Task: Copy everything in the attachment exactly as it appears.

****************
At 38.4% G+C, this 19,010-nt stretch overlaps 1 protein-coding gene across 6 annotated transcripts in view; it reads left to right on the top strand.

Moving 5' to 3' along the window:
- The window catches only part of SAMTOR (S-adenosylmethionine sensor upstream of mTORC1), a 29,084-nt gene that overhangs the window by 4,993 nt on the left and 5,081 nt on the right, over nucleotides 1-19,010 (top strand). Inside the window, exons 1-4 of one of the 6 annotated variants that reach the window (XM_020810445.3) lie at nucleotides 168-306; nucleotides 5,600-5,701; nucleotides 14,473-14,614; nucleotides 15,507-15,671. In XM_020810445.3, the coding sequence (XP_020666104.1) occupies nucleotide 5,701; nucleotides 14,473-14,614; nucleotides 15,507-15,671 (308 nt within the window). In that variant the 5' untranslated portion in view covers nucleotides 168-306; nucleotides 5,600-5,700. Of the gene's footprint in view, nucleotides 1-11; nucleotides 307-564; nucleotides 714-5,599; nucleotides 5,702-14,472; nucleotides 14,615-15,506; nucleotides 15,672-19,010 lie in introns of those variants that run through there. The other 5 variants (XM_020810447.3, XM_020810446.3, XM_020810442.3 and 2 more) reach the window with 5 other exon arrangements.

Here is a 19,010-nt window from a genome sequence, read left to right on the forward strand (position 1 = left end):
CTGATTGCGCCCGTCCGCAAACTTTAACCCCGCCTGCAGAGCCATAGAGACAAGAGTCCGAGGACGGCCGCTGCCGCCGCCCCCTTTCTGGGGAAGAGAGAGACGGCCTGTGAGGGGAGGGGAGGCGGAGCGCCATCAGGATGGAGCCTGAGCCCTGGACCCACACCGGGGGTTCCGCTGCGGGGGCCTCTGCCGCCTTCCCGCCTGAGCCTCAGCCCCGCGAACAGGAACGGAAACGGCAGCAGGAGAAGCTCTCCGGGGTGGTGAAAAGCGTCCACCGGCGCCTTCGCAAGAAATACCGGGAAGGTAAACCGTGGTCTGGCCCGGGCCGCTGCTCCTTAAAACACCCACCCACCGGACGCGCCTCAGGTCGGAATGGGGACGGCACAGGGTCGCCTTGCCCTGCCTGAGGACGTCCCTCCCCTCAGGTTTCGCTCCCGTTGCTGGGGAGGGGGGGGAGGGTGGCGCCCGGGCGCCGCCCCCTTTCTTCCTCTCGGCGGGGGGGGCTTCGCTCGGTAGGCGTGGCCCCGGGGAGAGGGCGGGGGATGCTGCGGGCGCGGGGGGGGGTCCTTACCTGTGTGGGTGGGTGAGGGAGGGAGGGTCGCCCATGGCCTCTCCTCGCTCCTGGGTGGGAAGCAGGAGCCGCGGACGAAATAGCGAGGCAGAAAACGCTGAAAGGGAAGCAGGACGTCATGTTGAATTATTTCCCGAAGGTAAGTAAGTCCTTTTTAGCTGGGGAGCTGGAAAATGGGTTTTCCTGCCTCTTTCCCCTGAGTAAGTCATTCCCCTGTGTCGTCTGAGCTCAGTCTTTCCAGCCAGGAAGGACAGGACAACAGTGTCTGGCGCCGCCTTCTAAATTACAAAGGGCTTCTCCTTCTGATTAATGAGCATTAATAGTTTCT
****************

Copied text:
At 38.4% G+C, this 19,010-nt stretch overlaps 1 protein-coding gene across 6 annotated transcripts in view; it reads left to right on the top strand.

Moving 5' to 3' along the window:
- The window catches only part of SAMTOR (S-adenosylmethionine sensor upstream of mTORC1), a 29,084-nt gene that overhangs the window by 4,993 nt on the left and 5,081 nt on the right, over nucleotides 1-19,010 (top strand). Inside the window, exons 1-4 of one of the 6 annotated variants that reach the window (XM_020810445.3) lie at nucleotides 168-306; nucleotides 5,600-5,701; nucleotides 14,473-14,614; nucleotides 15,507-15,671. In XM_020810445.3, the coding sequence (XP_020666104.1) occupies nucleotide 5,701; nucleotides 14,473-14,614; nucleotides 15,507-15,671 (308 nt within the window). In that variant the 5' untranslated portion in view covers nucleotides 168-306; nucleotides 5,600-5,700. Of the gene's footprint in view, nucleotides 1-11; nucleotides 307-564; nucleotides 714-5,599; nucleotides 5,702-14,472; nucleotides 14,615-15,506; nucleotides 15,672-19,010 lie in introns of those variants that run through there. The other 5 variants (XM_020810447.3, XM_020810446.3, XM_020810442.3 and 2 more) reach the window with 5 other exon arrangements.

Here is a 19,010-nt window from a genome sequence, read left to right on the forward strand (position 1 = left end):
CTGATTGCGCCCGTCCGCAAACTTTAACCCCGCCTGCAGAGCCATAGAGACAAGAGTCCGAGGACGGCCGCTGCCGCCGCCCCCTTTCTGGGGAAGAGAGAGACGGCCTGTGAGGGGAGGGGAGGCGGAGCGCCATCAGGATGGAGCCTGAGCCCTGGACCCACACCGGGGGTTCCGCTGCGGGGGCCTCTGCCGCCTTCCCGCCTGAGCCTCAGCCCCGCGAACAGGAACGGAAACGGCAGCAGGAGAAGCTCTCCGGGGTGGTGAAAAGCGTCCACCGGCGCCTTCGCAAGAAATACCGGGAAGGTAAACCGTGGTCTGGCCCGGGCCGCTGCTCCTTAAAACACCCACCCACCGGACGCGCCTCAGGTCGGAATGGGGACGGCACAGGGTCGCCTTGCCCTGCCTGAGGACGTCCCTCCCCTCAGGTTTCGCTCCCGTTGCTGGGGAGGGGGGGGAGGGTGGCGCCCGGGCGCCGCCCCCTTTCTTCCTCTCGGCGGGGGGGGCTTCGCTCGGTAGGCGTGGCCCCGGGGAGAGGGCGGGGGATGCTGCGGGCGCGGGGGGGGGTCCTTACCTGTGTGGGTGGGTGAGGGAGGGAGGGTCGCCCATGGCCTCTCCTCGCTCCTGGGTGGGAAGCAGGAGCCGCGGACGAAATAGCGAGGCAGAAAACGCTGAAAGGGAAGCAGGACGTCATGTTGAATTATTTCCCGAAGGTAAGTAAGTCCTTTTTAGCTGGGGAGCTGGAAAATGGGTTTTCCTGCCTCTTTCCCCTGAGTAAGTCATTCCCCTGTGTCGTCTGAGCTCAGTCTTTCCAGCCAGGAAGGACAGGACAACAGTGTCTGGCGCCGCCTTCTAAATTACAAAGGGCTTCTCCTTCTGATTAATGAGCATTAATAGTTTCT